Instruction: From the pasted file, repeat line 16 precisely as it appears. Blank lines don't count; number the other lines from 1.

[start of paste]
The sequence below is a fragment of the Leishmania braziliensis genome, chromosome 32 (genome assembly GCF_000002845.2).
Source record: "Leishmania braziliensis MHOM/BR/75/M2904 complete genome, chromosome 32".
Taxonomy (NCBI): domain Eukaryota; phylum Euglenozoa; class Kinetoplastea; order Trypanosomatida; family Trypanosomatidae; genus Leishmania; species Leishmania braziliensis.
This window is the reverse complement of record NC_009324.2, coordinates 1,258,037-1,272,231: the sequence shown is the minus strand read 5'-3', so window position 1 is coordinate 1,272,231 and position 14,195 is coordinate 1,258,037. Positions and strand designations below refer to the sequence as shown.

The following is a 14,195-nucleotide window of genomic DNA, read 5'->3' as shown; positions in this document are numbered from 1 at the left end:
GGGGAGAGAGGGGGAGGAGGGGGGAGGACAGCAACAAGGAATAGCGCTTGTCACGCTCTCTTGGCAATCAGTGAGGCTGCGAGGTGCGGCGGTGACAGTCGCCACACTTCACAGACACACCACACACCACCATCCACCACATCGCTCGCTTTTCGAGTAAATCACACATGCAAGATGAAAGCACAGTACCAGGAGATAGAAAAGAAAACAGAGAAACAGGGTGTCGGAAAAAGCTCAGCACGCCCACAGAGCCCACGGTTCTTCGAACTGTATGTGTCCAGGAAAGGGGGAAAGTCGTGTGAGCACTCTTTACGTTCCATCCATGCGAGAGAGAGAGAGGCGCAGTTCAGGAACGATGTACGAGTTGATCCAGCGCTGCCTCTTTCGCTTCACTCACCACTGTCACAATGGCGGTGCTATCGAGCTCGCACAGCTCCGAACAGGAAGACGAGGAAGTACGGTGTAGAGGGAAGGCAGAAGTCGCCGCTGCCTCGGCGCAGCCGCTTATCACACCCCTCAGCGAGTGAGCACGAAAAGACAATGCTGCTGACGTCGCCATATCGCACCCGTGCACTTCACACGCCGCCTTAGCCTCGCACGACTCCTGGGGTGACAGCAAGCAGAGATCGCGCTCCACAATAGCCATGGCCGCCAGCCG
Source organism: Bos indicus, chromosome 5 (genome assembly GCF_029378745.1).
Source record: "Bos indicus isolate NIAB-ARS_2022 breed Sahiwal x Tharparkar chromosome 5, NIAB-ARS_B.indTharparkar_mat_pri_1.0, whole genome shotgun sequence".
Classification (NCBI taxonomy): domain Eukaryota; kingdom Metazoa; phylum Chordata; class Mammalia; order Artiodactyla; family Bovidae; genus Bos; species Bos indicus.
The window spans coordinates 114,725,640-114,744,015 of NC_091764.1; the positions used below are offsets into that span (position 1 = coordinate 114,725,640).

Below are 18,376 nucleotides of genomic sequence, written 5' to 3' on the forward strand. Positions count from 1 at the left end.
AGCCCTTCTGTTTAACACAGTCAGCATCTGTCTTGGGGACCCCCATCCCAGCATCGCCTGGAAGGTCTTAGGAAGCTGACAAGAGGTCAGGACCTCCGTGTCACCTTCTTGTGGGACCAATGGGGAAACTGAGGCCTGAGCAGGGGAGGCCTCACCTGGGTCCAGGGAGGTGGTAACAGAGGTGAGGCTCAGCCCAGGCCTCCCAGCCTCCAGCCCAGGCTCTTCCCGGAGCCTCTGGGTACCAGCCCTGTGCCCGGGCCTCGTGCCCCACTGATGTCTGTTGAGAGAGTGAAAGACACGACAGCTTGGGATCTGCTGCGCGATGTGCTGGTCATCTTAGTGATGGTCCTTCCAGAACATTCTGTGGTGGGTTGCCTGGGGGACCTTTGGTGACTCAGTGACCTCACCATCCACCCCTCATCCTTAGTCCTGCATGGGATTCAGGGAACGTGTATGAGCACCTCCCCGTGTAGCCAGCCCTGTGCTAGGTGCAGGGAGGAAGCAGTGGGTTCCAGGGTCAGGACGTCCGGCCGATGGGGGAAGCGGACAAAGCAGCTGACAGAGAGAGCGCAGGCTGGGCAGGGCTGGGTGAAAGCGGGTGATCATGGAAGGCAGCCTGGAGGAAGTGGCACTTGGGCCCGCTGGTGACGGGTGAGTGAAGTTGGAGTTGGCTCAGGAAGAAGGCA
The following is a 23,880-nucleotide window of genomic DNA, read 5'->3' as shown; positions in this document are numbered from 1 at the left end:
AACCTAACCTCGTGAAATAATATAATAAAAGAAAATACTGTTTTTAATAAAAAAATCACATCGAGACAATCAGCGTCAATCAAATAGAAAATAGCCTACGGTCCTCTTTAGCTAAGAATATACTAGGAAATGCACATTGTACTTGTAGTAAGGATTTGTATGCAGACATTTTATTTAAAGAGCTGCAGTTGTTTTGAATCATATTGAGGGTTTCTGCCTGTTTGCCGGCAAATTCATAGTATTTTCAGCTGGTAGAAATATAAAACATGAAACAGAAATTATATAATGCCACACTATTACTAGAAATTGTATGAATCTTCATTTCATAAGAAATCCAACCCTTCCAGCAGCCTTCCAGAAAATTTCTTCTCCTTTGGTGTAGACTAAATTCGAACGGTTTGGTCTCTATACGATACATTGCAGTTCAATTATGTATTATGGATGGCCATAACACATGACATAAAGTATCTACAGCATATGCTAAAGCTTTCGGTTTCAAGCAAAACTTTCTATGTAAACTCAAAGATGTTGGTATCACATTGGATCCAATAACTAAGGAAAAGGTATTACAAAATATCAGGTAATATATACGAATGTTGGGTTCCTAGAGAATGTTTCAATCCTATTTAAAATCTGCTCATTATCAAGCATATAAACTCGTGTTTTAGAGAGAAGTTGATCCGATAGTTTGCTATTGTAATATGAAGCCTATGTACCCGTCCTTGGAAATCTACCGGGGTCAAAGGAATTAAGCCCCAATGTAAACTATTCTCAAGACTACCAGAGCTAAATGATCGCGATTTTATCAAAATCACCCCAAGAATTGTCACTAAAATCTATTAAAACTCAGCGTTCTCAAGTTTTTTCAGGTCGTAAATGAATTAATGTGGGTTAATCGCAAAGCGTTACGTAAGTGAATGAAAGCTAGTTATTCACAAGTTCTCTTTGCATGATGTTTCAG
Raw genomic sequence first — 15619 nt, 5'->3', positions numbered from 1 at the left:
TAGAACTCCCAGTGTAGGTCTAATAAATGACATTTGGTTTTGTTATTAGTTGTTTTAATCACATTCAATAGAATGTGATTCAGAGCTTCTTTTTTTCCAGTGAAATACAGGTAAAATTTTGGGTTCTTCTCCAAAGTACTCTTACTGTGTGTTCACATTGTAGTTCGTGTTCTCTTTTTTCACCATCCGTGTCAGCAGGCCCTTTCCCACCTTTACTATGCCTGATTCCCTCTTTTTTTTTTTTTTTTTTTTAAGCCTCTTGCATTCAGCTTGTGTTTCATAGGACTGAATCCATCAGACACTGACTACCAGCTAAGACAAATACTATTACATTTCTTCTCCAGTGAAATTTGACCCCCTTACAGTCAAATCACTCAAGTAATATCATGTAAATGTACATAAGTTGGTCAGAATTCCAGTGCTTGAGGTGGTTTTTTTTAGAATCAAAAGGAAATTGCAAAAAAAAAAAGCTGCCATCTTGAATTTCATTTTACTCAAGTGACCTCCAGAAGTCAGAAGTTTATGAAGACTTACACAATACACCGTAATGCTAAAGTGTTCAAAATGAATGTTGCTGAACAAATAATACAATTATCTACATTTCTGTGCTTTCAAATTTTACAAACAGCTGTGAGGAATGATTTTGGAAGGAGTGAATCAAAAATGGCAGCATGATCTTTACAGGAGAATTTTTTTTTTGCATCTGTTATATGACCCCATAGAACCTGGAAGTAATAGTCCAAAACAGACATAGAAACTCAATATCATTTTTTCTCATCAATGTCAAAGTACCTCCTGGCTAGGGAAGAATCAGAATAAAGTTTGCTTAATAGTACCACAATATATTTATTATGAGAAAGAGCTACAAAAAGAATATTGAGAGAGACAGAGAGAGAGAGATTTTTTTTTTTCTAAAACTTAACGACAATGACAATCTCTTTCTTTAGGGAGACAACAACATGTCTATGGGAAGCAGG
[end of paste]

TAGAACTCCCAGTGTAGGTCTAATAAATGACATTTGGTTTTGTTATTAGTTGTTTTAATCACATTCAATAGAATGTGATTCAGAGCTTCTTTTTTTCCAGTGAAATACAGGTAAAATTTTGGGTTCTTCTCCAAAGTACTCTTACTGTGTGTTCACATTGTAGTTCGTGTTCTCTTTTTTCACCATCCGTGTCAGCAGGCCCTTTCCCACCTTTACTATGCCTGATTCCCTCTTTTTTTTTTTTTTTTTTTTAAGCCTCTTGCATTCAGCTTGTGTTTCATAGGACTGAATCCATCAGACACTGACTACCAGCTAAGACAAATACTATTACATTTCTTCTCCAGTGAAATTTGACCCCCTTACAGTCAAATCACTCAAGTAATATCATGTAAATGTACATAAGTTGGTCAGAATTCCAGTGCTTGAGGTGGTTTTTTTTAGAATCAAAAGGAAATTGCAAAAAAAAAAAGCTGCCATCTTGAATTTCATTTTACTCAAGTGACCTCCAGAAGTCAGAAGTTTATGAAGACTTACACAATACACCGTAATGCTAAAGTGTTCAAAATGAATGTTGCTGAACAAATAATACAATTATCTACATTTCTGTGCTTTCAAATTTTACAAACAGCTGTGAGGAATGATTTTGGAAGGAGTGAATCAAAAATGGCAGCATGATCTTTACAGGAGAATTTTTTTTTTGCATCTGTTATATGACCCCATAGAACCTGGAAGTAATAGTCCAAAACAGACATAGAAACTCAATATCATTTTTTCTCATCAATGTCAAAGTACCTCCTGGCTAGGGAAGAATCAGAATAAAGTTTGCTTAATAGTACCACAATATATTTATTATGAGAAAGAGCTACAAAAAGAATATTGAGAGAGACAGAGAGAGAGAGATTTTTTTTTTTCTAAAACTTAACGACAATGACAATCTCTTTCTTTAGGGAGACAACAACATGTCTATGGGAAGCAGG